Books I Will Read Again, Guest Posts

Books I Will Read Again: The Art of Misdiagnosis by Gayle Brandeis

November 15, 2017

When I finish a book, I do one of three things with it: donate it to a local book drive, pass it along to a friend, or keep it on my bookshelf to reference and read again. This space is filled with the books I keep. I hope you like this feature, and I hope you like Gayle’s book. -Angela

The Art of Misdiagnosis is out this week, buy it here, or at your favorite independent bookseller. 

By Angela M Giles

Gayle Brandeis is an amazing writer of poetry and prose and I have been waiting for this book from the moment she announced the project. Although I truly enjoy her writing and look forward to whatever she publishes, Gayle and I share a strange commonality that made me especially keen to read this- we both lost a parent to suicide. Our losses occurred under very circumstances to be sure, but she and I experience a type of grief that is still a bit shadowy in our culture, and it is a grief that is wildly complex. I was curious to see how she was approaching the subject and what she would make of the story of her mother’s suicide and of her own survival in the face of it. It’s a complicated emotional space to be sure, and in this book Gayle navigates it with grace and clarity and honesty. This is an important work, and not just in terms of grief literature. You can also read it for a discussion of family dynamics, or a discussion of mental illness…just read it.

I asked Gayle about her mother and what she would say to her if she could give her a copy of the book. What would she want her mother to understand about why she felt the need to write their story? This is her response:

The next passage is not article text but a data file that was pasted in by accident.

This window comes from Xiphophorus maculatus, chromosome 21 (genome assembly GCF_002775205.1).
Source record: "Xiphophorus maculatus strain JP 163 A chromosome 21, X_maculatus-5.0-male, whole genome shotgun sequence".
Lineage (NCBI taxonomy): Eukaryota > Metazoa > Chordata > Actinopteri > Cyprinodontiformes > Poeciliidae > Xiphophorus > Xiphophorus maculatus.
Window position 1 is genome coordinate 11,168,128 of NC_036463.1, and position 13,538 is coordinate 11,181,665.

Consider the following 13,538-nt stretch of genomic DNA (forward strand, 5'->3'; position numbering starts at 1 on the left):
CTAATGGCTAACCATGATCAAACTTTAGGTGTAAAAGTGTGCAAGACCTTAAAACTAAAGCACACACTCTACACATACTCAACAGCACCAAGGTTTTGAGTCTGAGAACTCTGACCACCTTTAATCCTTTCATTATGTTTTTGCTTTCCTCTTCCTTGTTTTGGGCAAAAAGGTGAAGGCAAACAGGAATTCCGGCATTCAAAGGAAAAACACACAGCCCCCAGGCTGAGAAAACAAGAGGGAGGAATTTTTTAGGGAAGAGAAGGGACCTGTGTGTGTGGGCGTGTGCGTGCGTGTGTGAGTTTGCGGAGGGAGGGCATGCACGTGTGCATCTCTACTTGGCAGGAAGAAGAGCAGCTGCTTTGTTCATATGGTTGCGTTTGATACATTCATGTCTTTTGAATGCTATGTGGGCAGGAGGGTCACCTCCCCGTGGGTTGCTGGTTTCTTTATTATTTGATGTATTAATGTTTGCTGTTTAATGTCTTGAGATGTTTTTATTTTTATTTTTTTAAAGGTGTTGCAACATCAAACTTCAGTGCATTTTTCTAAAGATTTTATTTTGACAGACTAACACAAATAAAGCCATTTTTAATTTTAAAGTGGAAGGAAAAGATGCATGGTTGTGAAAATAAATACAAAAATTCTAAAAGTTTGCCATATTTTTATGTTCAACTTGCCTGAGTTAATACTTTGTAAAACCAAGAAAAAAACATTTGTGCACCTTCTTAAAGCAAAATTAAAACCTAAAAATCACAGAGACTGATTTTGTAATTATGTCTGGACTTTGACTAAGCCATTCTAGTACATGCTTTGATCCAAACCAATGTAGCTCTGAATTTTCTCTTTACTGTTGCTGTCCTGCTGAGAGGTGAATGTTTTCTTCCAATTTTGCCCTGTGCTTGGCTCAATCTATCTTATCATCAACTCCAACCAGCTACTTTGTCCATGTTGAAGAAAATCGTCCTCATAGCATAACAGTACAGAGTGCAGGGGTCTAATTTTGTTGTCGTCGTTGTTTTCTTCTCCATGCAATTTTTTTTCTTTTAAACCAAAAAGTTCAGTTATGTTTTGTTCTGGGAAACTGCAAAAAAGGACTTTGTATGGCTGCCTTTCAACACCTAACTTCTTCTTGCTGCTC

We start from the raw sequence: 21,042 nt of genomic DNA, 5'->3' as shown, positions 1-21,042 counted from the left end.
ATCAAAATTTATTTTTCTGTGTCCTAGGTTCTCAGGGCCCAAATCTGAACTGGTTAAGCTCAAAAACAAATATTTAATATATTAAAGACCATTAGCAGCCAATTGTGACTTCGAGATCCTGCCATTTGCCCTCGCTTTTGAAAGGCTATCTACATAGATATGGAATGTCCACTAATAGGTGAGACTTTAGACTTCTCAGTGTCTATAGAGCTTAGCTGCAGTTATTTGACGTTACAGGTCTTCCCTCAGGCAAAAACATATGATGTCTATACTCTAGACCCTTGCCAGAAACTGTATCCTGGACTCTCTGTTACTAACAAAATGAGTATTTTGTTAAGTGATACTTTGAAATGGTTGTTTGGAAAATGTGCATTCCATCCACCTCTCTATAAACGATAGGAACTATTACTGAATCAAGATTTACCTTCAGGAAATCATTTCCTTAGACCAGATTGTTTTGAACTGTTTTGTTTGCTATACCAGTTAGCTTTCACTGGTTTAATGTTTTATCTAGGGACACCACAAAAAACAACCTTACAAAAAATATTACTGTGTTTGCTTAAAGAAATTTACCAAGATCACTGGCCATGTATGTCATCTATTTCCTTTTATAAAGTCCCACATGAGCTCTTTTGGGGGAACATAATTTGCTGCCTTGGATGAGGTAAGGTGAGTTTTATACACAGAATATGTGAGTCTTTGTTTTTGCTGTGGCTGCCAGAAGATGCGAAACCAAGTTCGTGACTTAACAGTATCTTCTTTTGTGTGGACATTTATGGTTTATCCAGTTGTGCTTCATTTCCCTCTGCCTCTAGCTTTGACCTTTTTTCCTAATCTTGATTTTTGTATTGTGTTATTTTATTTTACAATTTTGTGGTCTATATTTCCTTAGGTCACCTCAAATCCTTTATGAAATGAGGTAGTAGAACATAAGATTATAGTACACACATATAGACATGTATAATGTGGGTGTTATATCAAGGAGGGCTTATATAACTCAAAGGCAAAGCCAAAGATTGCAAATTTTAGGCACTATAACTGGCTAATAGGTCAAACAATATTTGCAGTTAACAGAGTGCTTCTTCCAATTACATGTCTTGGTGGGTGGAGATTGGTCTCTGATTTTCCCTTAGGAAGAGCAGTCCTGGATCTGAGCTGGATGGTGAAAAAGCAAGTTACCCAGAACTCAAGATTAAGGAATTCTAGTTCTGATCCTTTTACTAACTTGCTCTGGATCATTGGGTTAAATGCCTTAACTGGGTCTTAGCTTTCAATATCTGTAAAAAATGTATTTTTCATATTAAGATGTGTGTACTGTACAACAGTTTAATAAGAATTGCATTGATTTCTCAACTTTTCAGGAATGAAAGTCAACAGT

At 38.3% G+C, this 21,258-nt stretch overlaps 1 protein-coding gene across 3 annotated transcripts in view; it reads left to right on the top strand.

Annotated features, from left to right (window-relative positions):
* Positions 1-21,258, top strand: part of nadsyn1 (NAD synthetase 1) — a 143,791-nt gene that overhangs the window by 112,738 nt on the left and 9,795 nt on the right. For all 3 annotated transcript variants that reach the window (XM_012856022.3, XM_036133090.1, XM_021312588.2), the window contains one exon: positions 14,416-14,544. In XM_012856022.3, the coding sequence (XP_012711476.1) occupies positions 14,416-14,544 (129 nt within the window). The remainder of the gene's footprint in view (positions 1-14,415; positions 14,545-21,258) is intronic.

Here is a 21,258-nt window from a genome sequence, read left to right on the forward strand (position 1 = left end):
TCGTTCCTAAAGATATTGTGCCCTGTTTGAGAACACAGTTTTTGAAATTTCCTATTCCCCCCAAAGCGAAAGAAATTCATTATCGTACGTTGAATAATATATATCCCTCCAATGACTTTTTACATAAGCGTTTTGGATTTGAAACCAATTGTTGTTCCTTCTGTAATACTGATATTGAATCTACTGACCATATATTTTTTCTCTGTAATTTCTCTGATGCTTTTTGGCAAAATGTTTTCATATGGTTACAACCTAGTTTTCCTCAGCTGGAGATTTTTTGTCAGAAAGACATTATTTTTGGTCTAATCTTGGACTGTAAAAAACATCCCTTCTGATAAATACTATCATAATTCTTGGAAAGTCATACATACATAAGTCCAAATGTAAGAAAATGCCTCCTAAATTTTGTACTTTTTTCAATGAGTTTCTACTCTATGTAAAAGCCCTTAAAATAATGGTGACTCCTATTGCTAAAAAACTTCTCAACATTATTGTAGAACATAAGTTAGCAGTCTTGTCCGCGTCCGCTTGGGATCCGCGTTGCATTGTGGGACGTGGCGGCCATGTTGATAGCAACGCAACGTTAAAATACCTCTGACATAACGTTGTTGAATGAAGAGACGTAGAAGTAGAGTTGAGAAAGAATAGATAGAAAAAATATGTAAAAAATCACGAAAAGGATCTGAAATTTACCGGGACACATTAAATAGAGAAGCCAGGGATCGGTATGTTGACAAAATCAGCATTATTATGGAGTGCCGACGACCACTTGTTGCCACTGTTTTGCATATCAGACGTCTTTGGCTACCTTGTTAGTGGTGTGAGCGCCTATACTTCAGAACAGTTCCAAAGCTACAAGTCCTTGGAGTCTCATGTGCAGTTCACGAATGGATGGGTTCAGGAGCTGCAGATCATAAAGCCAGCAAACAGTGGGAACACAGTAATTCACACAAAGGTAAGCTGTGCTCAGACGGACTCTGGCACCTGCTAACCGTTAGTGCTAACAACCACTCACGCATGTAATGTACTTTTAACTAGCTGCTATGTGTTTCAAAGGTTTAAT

“I would first say Thank you. Thank you for supporting my writing since I was a little girl, even though you never wanted me to write about you. Thank you for giving me a love of books, a love of art, for giving me the knowledge that books and art can be a container for our inner lives. I would say I know that reading this book will be hard for you, but I hope you will come to understand why I had to write it. Writing is the way I make sense of myself, make sense of my world. If I hadn’t written this book, I would be in much rougher shape. This book has given me so much. It’s returned my faith in myself, in my own strength. And it’s brought me back to you. It truly has. If I hadn’t written this book, I wouldn’t feel as close to you as I do now, perhaps closer than I ever have, other than when I was very, very young. It’s helped me appreciate you so deeply, helped me see what a creative badass you truly were. Our relationship was such a complicated one, but writing this helped me get back to a place of simple, profound love for you. When I hand you this book, I’m handing you my heart. I hope you will receive it in that spirit. I hope you can tell that, at its core, this book is the truest love letter to you I could ever write.”

Thank you, Gayle, for sharing this love letter with the rest of us.

Excerpt from The Art of Misdiagnosis:

Dear Mom,

My therapist suggested I write to you. She thought it might help me find some clarity, help me understand how I am feeling about everything. It’s good advice—I often don’t know what I know until I write it down.

I wish I knew where to begin.

I suppose I could just write


in giant letters smack in the middle of the page and leave it at that. I could be more specific: “Why did you kill yourself?” But even that would be too easy. Besides, I have too many other questions. Questions about our family’s relationship with illness. Questions about our family’s relationship with silence. Questions about your own relationship with your family. Questions, questions, so very many questions. Questions you’ll never be able to answer.

It’s always been hard to talk to you.

You gave me and Elizabeth an idyllic childhood in so many ways—I’ll forever be grateful for the freedom we had to play and create and explore, for the family vacations we took to places like Disney World and Washington, DC, for the way you exposed us to museums and concerts and good food, the way you drove us to figure skating and dance classes, the way you made us feel our possibilities were limitless. Once I hit thirteen, things fell apart, but I had a practically perfect childhood. Still, even then, I didn’t know how to talk to you.